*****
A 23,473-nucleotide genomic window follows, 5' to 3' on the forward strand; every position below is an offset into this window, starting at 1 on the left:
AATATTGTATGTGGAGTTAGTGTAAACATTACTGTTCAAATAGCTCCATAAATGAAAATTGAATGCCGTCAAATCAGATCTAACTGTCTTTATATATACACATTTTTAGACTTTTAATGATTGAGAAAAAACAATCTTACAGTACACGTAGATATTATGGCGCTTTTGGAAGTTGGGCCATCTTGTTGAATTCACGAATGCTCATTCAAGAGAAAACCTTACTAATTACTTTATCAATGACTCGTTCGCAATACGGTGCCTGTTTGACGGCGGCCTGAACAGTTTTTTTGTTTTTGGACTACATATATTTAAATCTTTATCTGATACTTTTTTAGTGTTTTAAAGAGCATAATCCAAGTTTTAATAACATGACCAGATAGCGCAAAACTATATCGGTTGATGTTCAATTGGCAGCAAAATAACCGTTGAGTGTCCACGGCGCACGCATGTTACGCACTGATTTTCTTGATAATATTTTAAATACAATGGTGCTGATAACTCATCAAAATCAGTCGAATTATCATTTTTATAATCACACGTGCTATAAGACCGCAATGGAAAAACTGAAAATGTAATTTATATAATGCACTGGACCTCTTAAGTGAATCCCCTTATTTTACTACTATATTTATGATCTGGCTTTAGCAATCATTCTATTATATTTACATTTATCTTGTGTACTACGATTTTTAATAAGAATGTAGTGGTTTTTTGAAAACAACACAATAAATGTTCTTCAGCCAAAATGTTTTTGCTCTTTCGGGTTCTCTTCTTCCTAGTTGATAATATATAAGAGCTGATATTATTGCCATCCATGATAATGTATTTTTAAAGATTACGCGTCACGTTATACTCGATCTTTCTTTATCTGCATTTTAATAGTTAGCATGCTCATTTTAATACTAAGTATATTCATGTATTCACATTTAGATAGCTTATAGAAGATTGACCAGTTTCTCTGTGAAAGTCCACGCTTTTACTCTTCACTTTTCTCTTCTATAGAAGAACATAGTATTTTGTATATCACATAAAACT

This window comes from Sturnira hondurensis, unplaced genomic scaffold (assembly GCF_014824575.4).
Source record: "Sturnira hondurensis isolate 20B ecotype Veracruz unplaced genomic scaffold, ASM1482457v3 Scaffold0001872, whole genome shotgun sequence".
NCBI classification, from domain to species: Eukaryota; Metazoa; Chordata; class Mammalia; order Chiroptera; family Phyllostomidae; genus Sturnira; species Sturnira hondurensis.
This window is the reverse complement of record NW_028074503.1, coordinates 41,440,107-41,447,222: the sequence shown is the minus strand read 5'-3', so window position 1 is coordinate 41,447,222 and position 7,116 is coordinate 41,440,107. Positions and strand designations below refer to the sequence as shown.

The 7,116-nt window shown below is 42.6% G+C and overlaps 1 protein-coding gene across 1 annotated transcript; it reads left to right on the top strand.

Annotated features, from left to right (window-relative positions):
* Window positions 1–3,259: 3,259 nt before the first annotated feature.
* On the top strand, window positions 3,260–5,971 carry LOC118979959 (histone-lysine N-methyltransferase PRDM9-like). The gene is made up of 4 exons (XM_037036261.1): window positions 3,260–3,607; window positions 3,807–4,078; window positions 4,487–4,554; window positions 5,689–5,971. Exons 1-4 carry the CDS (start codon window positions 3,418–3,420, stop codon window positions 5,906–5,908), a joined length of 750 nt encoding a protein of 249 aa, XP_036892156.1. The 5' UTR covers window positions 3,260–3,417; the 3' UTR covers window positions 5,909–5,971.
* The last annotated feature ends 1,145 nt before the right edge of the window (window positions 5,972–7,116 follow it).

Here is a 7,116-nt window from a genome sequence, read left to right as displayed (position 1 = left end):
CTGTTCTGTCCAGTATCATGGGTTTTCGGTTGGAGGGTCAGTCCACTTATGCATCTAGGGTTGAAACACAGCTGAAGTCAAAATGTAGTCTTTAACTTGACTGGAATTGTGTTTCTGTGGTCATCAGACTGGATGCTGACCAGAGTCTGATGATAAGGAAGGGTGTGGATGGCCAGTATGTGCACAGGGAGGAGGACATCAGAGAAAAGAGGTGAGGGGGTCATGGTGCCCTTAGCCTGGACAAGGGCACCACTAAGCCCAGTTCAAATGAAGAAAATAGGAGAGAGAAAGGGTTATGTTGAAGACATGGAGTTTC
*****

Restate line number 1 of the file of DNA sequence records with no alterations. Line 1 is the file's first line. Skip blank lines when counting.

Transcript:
A 23,473-nucleotide genomic window follows, 5' to 3' on the forward strand; every position below is an offset into this window, starting at 1 on the left: